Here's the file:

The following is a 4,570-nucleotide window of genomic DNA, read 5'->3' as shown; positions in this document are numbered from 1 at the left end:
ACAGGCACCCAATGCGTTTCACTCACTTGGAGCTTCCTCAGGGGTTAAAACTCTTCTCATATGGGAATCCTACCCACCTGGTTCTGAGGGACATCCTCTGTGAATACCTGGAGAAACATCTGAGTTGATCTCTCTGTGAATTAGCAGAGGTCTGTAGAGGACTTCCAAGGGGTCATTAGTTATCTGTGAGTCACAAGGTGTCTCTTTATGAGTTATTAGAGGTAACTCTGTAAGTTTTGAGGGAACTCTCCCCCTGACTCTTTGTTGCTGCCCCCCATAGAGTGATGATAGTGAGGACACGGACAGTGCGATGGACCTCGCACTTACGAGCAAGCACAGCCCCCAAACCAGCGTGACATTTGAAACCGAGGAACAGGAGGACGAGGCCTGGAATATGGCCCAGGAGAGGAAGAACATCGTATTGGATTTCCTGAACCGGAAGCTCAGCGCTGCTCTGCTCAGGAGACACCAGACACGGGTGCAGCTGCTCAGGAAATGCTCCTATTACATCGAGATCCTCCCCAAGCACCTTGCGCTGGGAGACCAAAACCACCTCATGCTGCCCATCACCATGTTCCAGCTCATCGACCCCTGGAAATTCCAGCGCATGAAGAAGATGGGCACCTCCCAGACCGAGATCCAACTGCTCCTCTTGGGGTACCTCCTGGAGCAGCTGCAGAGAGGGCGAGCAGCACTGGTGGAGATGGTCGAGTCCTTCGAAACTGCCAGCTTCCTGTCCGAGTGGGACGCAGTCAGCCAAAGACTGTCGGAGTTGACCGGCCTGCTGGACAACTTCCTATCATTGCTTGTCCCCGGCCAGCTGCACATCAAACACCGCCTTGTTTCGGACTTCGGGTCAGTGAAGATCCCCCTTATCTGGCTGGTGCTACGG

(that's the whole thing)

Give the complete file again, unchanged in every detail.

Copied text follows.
The following is a 4,570-nucleotide window of genomic DNA, read 5'->3' as shown; positions in this document are numbered from 1 at the left end:
ACAGGCACCCAATGCGTTTCACTCACTTGGAGCTTCCTCAGGGGTTAAAACTCTTCTCATATGGGAATCCTACCCACCTGGTTCTGAGGGACATCCTCTGTGAATACCTGGAGAAACATCTGAGTTGATCTCTCTGTGAATTAGCAGAGGTCTGTAGAGGACTTCCAAGGGGTCATTAGTTATCTGTGAGTCACAAGGTGTCTCTTTATGAGTTATTAGAGGTAACTCTGTAAGTTTTGAGGGAACTCTCCCCCTGACTCTTTGTTGCTGCCCCCCATAGAGTGATGATAGTGAGGACACGGACAGTGCGATGGACCTCGCACTTACGAGCAAGCACAGCCCCCAAACCAGCGTGACATTTGAAACCGAGGAACAGGAGGACGAGGCCTGGAATATGGCCCAGGAGAGGAAGAACATCGTATTGGATTTCCTGAACCGGAAGCTCAGCGCTGCTCTGCTCAGGAGACACCAGACACGGGTGCAGCTGCTCAGGAAATGCTCCTATTACATCGAGATCCTCCCCAAGCACCTTGCGCTGGGAGACCAAAACCACCTCATGCTGCCCATCACCATGTTCCAGCTCATCGACCCCTGGAAATTCCAGCGCATGAAGAAGATGGGCACCTCCCAGACCGAGATCCAACTGCTCCTCTTGGGGTACCTCCTGGAGCAGCTGCAGAGAGGGCGAGCAGCACTGGTGGAGATGGTCGAGTCCTTCGAAACTGCCAGCTTCCTGTCCGAGTGGGACGCAGTCAGCCAAAGACTGTCGGAGTTGACCGGCCTGCTGGACAACTTCCTATCATTGCTTGTCCCCGGCCAGCTGCACATCAAACACCGCCTTGTTTCGGACTTCGGGTCAGTGAAGATCCCCCTTATCTGGCTGGTGCTACGG